] );

       For object-oriented callbacks, you can define the priority right	in the
       callback	method declaration:

	 sub setup : Callback( priority	=> 3 ) {
	     my	$self =	shift;
	     # ...

	 sub save : Callback {
	     my	$self =	shift;
	     # ...

       In these	examples, the "setup" callback has been	configured with	a
       priority	level of "3". This ensures that	it will	always execute before
       the "save" callback, which has the default priority of "5". Obviously,
       this is true regardless of the order of the fields in the hash:

	 my $params = {	"DEFAULT|save_cb"  => 'Save World',
			"DEFAULT|setup_cb" => 1	};

       In this configuration, the "setup" callback will	always execute first
       because of its higher priority.

       Although	the "save" callback got	the default priority of	"5", this too
       can be customized to a different	priority level via the
       "default_priority" parameter to "new()" for functional callbacks	and
       the "default_priority" to the class declaration for object-oriented
       callbacks. For example, this functional callback	configuration:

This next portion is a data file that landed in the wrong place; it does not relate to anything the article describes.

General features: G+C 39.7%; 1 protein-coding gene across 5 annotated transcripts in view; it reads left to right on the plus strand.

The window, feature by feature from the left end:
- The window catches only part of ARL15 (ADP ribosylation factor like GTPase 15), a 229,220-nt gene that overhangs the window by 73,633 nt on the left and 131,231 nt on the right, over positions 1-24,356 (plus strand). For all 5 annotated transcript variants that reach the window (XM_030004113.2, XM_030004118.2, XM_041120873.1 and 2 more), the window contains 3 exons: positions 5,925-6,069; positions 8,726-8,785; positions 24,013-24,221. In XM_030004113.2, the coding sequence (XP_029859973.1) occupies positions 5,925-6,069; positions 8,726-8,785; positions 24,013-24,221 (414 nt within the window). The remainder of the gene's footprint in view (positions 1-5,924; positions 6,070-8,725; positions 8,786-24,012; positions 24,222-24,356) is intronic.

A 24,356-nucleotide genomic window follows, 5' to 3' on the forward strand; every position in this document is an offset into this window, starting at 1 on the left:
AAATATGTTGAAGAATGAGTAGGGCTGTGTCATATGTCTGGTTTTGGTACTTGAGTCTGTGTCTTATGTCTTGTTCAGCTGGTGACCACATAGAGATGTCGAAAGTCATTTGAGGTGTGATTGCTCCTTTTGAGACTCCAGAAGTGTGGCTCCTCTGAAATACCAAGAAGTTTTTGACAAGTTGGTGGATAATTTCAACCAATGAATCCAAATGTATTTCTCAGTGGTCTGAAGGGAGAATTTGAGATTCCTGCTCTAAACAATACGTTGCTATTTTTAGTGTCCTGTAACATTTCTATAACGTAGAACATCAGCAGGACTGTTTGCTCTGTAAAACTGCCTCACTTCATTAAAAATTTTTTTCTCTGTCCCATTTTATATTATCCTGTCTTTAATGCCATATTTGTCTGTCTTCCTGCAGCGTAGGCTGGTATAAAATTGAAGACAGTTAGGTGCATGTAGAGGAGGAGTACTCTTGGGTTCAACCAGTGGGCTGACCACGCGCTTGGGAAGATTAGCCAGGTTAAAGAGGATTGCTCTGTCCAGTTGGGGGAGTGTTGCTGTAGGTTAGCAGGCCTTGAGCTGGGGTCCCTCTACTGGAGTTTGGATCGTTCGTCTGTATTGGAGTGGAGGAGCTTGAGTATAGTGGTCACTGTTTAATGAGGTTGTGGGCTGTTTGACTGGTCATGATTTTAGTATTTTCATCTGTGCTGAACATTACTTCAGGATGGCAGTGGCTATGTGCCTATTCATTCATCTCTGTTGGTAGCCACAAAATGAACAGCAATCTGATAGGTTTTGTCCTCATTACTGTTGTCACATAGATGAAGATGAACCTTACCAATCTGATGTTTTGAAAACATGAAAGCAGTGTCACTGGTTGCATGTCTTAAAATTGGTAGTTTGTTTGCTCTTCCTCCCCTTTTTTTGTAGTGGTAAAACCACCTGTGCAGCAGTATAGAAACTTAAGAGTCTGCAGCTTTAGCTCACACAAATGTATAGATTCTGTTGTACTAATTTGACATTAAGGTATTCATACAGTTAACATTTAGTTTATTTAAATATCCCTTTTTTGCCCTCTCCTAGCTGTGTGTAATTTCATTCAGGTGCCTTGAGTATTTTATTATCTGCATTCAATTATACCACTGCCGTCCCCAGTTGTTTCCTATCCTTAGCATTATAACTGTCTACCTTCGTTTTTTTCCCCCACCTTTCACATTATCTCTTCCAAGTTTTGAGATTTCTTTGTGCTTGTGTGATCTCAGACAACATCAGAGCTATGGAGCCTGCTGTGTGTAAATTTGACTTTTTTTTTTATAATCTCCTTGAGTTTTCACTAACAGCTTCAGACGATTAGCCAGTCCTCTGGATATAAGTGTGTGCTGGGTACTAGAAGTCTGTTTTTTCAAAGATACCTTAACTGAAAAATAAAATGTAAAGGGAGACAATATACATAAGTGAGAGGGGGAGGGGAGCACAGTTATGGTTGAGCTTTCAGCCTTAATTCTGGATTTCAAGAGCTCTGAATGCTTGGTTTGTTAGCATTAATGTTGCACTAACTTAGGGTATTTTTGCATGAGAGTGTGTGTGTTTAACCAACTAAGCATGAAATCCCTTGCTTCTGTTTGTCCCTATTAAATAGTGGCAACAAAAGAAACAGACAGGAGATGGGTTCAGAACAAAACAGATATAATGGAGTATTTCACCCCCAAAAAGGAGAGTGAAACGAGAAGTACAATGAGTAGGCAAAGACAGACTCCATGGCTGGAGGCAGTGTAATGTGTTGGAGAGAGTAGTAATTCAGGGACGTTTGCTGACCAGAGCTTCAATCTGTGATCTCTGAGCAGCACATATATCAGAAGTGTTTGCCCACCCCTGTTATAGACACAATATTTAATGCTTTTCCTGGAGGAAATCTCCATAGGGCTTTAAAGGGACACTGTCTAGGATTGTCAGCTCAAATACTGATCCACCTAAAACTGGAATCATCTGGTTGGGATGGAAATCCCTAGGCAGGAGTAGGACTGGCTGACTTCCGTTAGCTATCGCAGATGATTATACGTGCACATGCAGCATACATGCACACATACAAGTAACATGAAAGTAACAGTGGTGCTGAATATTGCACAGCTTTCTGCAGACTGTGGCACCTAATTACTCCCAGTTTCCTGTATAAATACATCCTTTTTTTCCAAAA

my $cb_request	= Params::CallbackRequest->new
	   ( callbacks	      => [ { cb_key   => 'setup',
				     priority => 3,
				     cb	      => \&setup },
				   { cb_key   => 'save',
				     cb	      => \&save	}
	     default_priority => 2 );

       Or this Params::Callback	subclass declaration:

	 package MyApp::CallbackHandler;
	 use base qw(Params::Callback);
	 __PACKAGE__->register_subclass( class_key	  => 'MyCBHandler',
					 default_priority => 2 );

       Will cause the "save" callback to always	execute	before the "setup"
       callback, since its priority level will default to "2".

       In addition, the	priority level can be overridden via the parameter key
       itself by appending a priority level to the end of the key name.	Hence,
       this example:

	 my $params = {	"DEFAULT|save_cb2" => 'Save World',
			"DEFAULT|setup_cb" => 1	};

       Causes the "save" callback to execute before the	"setup"	callback by
       overriding the "save" callback's	priority to level "2". Of course, any